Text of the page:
I had mixed feelings about this book. Dunraven is quite nice to other people in a offhand sort of way, but his main emotion toward Georgiana seems to be simple lust; true, he is prepared to marry her, but he doesn't seem to be interested in her as a person. Perhaps this is because there isn't very much to Georgiana other than her looks. To me it meant that neither was very interesting in a romantic pair. What saved the book for me was Dunraven's genial, sponging best friend Buckthorne, who carries the humor of the book; I think a novel about him and the redoubtable Mrs. Buckthorne, who seems to have his number, might be much more interesting. (Posted by Janice 6/25/11)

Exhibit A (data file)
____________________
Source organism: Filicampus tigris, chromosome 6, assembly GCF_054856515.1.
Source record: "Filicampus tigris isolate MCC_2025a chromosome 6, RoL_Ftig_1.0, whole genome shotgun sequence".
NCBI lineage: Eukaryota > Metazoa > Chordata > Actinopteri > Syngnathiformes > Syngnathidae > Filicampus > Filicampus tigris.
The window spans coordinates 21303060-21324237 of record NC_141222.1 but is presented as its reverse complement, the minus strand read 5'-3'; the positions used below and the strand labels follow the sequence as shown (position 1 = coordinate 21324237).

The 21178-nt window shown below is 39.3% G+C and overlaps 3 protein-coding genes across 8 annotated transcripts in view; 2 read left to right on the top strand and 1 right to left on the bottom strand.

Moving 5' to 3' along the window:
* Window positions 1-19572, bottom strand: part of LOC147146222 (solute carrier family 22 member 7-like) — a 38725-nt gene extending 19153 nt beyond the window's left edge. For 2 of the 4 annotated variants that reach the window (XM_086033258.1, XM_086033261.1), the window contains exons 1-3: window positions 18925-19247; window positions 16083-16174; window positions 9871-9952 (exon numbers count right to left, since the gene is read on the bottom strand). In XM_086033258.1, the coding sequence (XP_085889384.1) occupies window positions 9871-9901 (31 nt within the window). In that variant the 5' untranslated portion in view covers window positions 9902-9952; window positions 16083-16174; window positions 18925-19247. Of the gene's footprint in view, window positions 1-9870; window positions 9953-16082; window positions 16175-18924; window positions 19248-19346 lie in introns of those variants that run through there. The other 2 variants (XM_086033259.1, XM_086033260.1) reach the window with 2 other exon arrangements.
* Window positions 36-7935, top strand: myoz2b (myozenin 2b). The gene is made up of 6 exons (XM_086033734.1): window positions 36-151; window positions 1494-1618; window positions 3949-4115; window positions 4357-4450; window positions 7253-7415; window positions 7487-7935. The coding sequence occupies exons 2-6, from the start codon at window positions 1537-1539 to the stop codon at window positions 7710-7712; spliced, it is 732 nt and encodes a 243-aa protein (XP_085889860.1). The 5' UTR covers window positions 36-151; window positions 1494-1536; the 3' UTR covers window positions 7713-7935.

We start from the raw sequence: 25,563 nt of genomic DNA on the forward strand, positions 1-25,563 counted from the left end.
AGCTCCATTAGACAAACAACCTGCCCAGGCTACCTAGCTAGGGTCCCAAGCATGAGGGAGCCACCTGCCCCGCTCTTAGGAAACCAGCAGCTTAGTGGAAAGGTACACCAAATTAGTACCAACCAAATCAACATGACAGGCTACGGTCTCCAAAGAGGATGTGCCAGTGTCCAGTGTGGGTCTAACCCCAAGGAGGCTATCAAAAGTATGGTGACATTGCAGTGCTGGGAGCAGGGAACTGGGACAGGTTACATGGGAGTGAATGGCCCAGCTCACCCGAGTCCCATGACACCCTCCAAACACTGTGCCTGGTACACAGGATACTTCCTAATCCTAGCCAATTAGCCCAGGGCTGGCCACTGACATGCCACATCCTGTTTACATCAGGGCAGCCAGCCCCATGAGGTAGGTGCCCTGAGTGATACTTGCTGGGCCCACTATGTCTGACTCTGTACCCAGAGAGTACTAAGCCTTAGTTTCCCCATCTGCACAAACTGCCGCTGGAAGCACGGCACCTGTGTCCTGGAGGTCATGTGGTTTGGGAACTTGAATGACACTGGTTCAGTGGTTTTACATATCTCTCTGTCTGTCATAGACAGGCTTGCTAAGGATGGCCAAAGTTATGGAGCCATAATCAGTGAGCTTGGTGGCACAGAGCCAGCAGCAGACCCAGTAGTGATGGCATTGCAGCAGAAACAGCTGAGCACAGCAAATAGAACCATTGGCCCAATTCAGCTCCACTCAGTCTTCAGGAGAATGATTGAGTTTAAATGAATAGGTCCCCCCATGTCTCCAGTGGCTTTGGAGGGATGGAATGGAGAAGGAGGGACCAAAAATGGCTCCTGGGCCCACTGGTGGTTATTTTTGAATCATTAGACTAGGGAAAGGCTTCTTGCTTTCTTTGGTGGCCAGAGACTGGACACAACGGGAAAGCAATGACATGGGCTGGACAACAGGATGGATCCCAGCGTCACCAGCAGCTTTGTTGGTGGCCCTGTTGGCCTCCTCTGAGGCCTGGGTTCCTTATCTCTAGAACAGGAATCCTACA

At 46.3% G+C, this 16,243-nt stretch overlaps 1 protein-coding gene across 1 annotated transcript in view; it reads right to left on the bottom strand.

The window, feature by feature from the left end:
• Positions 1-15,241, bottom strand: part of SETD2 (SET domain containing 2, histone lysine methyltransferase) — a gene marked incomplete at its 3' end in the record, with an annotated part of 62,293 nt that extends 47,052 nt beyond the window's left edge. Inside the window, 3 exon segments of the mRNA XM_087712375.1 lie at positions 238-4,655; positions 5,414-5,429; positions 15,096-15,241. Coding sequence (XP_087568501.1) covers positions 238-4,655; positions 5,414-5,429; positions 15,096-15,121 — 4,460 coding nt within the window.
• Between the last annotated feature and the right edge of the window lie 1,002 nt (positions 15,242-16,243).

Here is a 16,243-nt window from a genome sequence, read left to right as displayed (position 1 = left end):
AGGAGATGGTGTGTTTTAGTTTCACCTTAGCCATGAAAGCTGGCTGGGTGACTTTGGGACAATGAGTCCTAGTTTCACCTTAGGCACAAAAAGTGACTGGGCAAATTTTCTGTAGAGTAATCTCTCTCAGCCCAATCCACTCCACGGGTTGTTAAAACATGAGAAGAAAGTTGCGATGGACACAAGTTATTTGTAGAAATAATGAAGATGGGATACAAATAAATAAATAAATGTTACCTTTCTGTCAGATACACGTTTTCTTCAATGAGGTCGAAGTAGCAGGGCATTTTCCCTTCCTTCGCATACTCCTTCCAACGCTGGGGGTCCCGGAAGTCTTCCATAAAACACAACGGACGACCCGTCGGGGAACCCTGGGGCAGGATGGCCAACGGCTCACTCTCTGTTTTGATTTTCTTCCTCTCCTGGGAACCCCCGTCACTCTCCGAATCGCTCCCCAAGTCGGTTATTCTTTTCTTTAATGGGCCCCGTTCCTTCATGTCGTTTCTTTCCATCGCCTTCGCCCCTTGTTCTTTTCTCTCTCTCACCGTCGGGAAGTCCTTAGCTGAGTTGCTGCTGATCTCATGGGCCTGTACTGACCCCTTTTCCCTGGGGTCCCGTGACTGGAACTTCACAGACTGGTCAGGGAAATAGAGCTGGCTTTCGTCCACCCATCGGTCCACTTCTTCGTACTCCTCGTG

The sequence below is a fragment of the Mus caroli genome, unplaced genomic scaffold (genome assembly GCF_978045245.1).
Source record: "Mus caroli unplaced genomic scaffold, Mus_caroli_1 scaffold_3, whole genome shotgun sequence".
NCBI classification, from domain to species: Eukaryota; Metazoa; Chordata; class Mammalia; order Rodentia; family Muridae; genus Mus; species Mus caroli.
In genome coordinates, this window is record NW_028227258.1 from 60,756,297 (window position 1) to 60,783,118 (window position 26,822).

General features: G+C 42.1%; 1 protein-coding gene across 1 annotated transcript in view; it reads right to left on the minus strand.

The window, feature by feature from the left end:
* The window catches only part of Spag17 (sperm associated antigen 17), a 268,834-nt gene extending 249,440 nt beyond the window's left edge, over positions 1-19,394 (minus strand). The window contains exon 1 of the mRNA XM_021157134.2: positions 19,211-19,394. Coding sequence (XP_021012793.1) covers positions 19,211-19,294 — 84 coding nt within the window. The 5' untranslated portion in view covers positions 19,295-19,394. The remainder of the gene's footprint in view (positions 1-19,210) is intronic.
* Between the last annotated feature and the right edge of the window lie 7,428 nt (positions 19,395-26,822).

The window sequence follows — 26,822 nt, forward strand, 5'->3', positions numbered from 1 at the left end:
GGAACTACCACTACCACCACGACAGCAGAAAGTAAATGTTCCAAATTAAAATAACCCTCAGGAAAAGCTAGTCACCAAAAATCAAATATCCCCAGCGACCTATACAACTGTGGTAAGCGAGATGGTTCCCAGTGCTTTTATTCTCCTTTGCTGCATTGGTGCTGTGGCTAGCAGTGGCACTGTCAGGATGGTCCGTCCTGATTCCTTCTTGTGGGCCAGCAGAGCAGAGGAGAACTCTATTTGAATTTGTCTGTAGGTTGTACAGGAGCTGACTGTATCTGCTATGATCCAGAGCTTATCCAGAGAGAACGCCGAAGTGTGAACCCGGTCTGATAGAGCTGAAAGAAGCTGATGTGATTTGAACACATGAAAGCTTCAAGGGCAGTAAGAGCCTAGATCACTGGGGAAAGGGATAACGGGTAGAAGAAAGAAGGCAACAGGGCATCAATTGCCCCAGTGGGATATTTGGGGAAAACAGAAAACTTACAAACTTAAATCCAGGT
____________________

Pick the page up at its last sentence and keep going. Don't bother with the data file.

I've just finished this book and have no idea how to review it. Not only is The Infamous Earl stilted and the plot commonplace as well as more than apparent; the characters aren't helping! The younger sister (14!) is a blabbermouth and yet the heroine keeps telling her secrets, which of course become common knowledge, causing all kinds of problems. That's nothing to the father of the heroine, who was driving me nuts. All through the book he's like yes, no, yes, no, yes, no about the hero marrying his daughter. I guess it's meant to create tension but by the third time her father forbids the match it's just silly. Not that a father shouldn't have reservations as the hero is far from heroic but still, I expected her excessively strong minded and stubborn father (author's words, not mine) to not be swayed by every scrap of gossip reaching him.